When visiting the Liebieghaus Skulpturensammlung, you feel as if you’re visiting a noble German uncle that you’ve heard so much about. Along the river Main in Frankfurt, Germany, the museums are lined up neatly in a row. Most were obviously homes at one time. Through an iron gate, you walk along what was once a driveway towards a ‘villa’, what to me seems like a mansion, but ok. In such a big city as Frankfurt, there is a surprising expanse of green grass and landscaping in front. There are outdoor sculptures nestled amongst the trees and shady areas of the yard, distracting the visitor from the front door.
The museum building is a work of art as well. The villa was designed by Munich architect Leonhard Romeis between 1892 and 1896 for the textile manufacturer Heinrich Baron von Liebieg (where Liebieghaus gets its name). The architecture style is called Gründerzeit, which translates to Founder’s Period. During that time, urban housing in Austria and Germany was booming, and entire streets of town homes were being built four to six stories high. Historic periods such as Classical, Gothic, Renaissance, and Baroque were all being emulated and blended together as part of the larger Historicism movement of the era. In the Liebieghaus in particular, the architect Romeis blended South Tyrolean and the Bamberg Renaissance, and various other styles. What better stage to curate a sculpture museum that covers 5,000 years of history, from Ancient Egypt to Neoclassical than in a villa that was lovingly designed to honor those periods. It's a happy synergy.
Don’t Repeat My Mistake
I tend to overlook sculptures when I’m in an art museum, so I dismissed visiting the Liebieghaus, an art museum dedicated solely to sculpture, in Frankfurt am Main for years. Over time though, repeatedly the Liebieghaus would come to my attention, either in rave reviews of guide books or from Frankfurt natives. All reports declared that it was exemplary and not to be missed. Eventually, my curiosity got the better of me. I was admittedly starting to feel guilty after I’ve visited neighboring Staedel Museum five-six times in the interim! You can read How the Staedel Museum Stole My Heart here if you're curious.
Now, I’m going to be another voice singing the praises of this museum.
Why? Maybe it's because with only sculptures on display it's easier to absorb them without being distracted by paintings on the wall. Perhaps the dramatic wall colors and high contrast lighting really brings the sculptures to life? In an art museum with both paintings and sculptures it's hard to light both mediums dynamically.
Regardless, I wasn’t bored, and neither was Sebastian. The museum is the right size, cozy yet grandiose, and you can see a majority of the collection in one visit. The signage is predominately bilingual, German and English, which helps so much. If there’s a special exhibition currently running, be sure to check out the exhibit’s Digitorial online to learn more about what you’ll see. For example, this is what is currently running, Between Definite and Dubious.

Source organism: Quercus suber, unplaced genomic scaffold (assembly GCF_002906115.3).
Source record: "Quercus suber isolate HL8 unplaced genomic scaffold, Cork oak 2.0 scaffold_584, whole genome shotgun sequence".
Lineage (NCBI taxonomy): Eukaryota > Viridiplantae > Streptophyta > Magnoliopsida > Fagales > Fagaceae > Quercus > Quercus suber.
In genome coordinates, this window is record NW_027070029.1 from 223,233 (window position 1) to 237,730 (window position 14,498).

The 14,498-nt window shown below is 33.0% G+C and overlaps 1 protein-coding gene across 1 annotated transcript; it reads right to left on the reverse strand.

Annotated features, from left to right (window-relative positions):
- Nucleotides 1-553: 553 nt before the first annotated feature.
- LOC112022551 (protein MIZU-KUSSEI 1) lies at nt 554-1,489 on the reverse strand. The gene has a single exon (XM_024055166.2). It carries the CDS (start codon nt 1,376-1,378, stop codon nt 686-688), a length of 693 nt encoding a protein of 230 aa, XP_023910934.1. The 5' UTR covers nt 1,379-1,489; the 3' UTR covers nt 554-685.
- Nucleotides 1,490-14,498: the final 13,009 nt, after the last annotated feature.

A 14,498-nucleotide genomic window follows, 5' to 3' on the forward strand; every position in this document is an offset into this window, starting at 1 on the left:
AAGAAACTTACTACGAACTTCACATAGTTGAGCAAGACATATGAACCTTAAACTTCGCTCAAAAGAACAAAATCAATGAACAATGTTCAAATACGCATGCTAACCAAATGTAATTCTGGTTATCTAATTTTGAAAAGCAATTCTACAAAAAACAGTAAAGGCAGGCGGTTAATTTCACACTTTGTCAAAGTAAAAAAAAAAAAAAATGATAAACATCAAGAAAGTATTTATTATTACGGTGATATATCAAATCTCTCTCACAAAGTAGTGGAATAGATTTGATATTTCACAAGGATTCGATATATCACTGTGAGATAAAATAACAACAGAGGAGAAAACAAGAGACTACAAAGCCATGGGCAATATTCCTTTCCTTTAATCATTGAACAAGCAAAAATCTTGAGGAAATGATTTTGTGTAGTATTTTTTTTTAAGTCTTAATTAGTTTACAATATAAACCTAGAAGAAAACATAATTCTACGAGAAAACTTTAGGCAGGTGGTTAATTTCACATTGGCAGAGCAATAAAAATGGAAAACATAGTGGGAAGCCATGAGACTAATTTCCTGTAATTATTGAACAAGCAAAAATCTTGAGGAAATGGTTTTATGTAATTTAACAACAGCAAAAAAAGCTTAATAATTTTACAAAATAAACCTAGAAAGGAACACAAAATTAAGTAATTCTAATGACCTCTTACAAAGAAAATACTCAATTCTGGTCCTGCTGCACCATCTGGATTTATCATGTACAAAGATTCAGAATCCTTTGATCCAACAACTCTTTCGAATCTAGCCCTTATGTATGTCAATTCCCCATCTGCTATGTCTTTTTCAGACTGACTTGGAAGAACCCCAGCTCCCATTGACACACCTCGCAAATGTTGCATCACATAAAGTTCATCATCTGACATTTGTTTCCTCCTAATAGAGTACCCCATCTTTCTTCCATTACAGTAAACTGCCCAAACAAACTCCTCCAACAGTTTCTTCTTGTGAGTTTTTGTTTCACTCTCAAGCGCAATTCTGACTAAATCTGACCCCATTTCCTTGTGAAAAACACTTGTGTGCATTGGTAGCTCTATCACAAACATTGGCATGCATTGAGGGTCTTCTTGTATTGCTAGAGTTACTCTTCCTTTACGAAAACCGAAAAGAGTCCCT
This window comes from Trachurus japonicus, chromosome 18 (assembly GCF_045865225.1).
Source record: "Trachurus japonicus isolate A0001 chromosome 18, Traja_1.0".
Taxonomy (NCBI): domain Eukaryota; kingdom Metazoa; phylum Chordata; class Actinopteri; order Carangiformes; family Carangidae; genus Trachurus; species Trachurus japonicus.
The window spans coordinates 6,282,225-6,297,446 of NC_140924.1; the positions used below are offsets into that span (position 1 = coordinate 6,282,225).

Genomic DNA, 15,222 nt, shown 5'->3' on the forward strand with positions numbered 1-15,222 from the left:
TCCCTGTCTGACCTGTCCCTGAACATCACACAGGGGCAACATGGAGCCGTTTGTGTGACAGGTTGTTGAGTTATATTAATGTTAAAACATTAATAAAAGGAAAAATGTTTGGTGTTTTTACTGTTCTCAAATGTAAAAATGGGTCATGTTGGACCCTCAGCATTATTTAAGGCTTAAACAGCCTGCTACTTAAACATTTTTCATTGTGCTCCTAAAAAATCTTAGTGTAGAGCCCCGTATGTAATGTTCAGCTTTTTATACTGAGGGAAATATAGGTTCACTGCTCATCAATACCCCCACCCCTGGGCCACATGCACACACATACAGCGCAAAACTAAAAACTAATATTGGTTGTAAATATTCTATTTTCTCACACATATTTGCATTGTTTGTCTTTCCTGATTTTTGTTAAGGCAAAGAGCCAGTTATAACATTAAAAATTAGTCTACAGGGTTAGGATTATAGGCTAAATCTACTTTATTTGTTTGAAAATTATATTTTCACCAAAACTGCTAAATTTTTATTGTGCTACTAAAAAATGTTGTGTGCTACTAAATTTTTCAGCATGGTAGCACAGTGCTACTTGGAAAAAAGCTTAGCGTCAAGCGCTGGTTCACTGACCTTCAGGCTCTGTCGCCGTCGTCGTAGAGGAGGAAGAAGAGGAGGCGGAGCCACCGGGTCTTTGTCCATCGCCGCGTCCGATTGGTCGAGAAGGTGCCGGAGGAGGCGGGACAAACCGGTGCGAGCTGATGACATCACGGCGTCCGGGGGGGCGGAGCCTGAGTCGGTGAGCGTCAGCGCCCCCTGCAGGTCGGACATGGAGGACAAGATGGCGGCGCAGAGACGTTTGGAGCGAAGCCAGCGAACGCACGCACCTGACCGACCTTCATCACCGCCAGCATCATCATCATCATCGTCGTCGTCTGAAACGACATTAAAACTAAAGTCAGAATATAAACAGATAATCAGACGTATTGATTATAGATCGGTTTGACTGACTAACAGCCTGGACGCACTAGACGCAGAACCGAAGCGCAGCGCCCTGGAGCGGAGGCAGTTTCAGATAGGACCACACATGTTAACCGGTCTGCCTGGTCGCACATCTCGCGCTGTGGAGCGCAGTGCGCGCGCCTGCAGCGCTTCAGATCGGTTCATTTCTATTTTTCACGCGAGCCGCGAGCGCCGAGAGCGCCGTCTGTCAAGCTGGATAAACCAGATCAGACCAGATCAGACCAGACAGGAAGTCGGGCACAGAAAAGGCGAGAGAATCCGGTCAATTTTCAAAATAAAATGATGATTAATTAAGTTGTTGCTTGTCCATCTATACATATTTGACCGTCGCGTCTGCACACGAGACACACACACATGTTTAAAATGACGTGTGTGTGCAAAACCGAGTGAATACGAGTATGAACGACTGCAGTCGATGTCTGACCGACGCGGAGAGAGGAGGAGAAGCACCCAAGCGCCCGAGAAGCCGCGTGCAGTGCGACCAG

Gods in Color
The Liebieghaus collection is the proud parent to a traveling exhibit that has been touring museums all over the world for fifteen years. It dispels the commonly-held belief that classical sculpture from Ancient Greece and Rome have always been white marble. Science and extremely lucky archaeological discoveries have been able to prove otherwise, and the Liebieghaus has gone to such lengths as to present actual-size reproductions in the ‘original color format’ next to the surviving, authentic pieces as part of the museum's permanent collection.. Wow are they bright! It's shocking to see! Here’s the museum’s Digitorial about the exhibit Gods in Color.
Neoclassical Ariadne on the Panther
I’m a cat person. Undeniably my jaw dropped when I saw Ariadne on the Panther. Arguably the most famous and celebrated sculpture in Frankfurt is the Neoclassicist Johann Heinrich Dannecker’s Ariadne on the Panther, a visual play of beauty and mankind conquering wild nature. The Liebieghaus shared the history and restoration of this beloved piece on their blog, The Ariadne File.
I was most excited to see the collection from ancient Egypt, and it lived up to my anticipation. I loved how the museum positioned the mummy lids so that you can see inside the lids as well as the exterior.
I didn’t expect to see paintings on wood panels from that time period. It's a marvel that such fragile materials survive for so long! During Greek and Roman rule in Egypt, mummy burial customs adapted the ancient Greek painting style into an additional element, a painted portrait on wood panel of the deceased enclosed with the body.
One More Thing
You have to see the conservation and restoration workshop video posted by the museum, it's incredible, and has English subtitles!
Have You Been To the Liebieghaus? Have you ever put off a museum only to regret not seeing it sooner when the time came? Let us know in the comments.
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